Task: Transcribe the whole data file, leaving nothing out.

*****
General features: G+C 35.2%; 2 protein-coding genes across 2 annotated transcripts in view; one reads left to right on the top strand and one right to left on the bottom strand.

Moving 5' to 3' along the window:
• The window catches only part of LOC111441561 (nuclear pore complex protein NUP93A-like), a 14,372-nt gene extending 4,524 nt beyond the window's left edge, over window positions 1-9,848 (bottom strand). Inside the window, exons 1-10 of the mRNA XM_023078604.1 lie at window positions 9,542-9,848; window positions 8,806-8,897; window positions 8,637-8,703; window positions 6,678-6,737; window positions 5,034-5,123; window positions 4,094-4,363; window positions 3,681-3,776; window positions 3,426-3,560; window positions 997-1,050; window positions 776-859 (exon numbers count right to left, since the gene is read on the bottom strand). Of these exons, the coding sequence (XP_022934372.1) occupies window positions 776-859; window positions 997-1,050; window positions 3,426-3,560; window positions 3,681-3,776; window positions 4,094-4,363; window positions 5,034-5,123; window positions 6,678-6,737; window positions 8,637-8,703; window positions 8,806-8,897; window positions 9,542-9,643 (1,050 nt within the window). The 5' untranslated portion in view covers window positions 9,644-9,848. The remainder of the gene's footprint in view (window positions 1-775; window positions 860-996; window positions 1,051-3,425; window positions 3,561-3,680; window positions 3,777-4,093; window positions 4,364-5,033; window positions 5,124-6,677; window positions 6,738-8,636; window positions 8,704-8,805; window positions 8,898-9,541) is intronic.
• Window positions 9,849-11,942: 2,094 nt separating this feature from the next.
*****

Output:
General features: G+C 35.2%; 2 protein-coding genes across 2 annotated transcripts in view; one reads left to right on the top strand and one right to left on the bottom strand.

Moving 5' to 3' along the window:
• The window catches only part of LOC111441561 (nuclear pore complex protein NUP93A-like), a 14,372-nt gene extending 4,524 nt beyond the window's left edge, over window positions 1-9,848 (bottom strand). Inside the window, exons 1-10 of the mRNA XM_023078604.1 lie at window positions 9,542-9,848; window positions 8,806-8,897; window positions 8,637-8,703; window positions 6,678-6,737; window positions 5,034-5,123; window positions 4,094-4,363; window positions 3,681-3,776; window positions 3,426-3,560; window positions 997-1,050; window positions 776-859 (exon numbers count right to left, since the gene is read on the bottom strand). Of these exons, the coding sequence (XP_022934372.1) occupies window positions 776-859; window positions 997-1,050; window positions 3,426-3,560; window positions 3,681-3,776; window positions 4,094-4,363; window positions 5,034-5,123; window positions 6,678-6,737; window positions 8,637-8,703; window positions 8,806-8,897; window positions 9,542-9,643 (1,050 nt within the window). The 5' untranslated portion in view covers window positions 9,644-9,848. The remainder of the gene's footprint in view (window positions 1-775; window positions 860-996; window positions 1,051-3,425; window positions 3,561-3,680; window positions 3,777-4,093; window positions 4,364-5,033; window positions 5,124-6,677; window positions 6,738-8,636; window positions 8,704-8,805; window positions 8,898-9,541) is intronic.
• Window positions 9,849-11,942: 2,094 nt separating this feature from the next.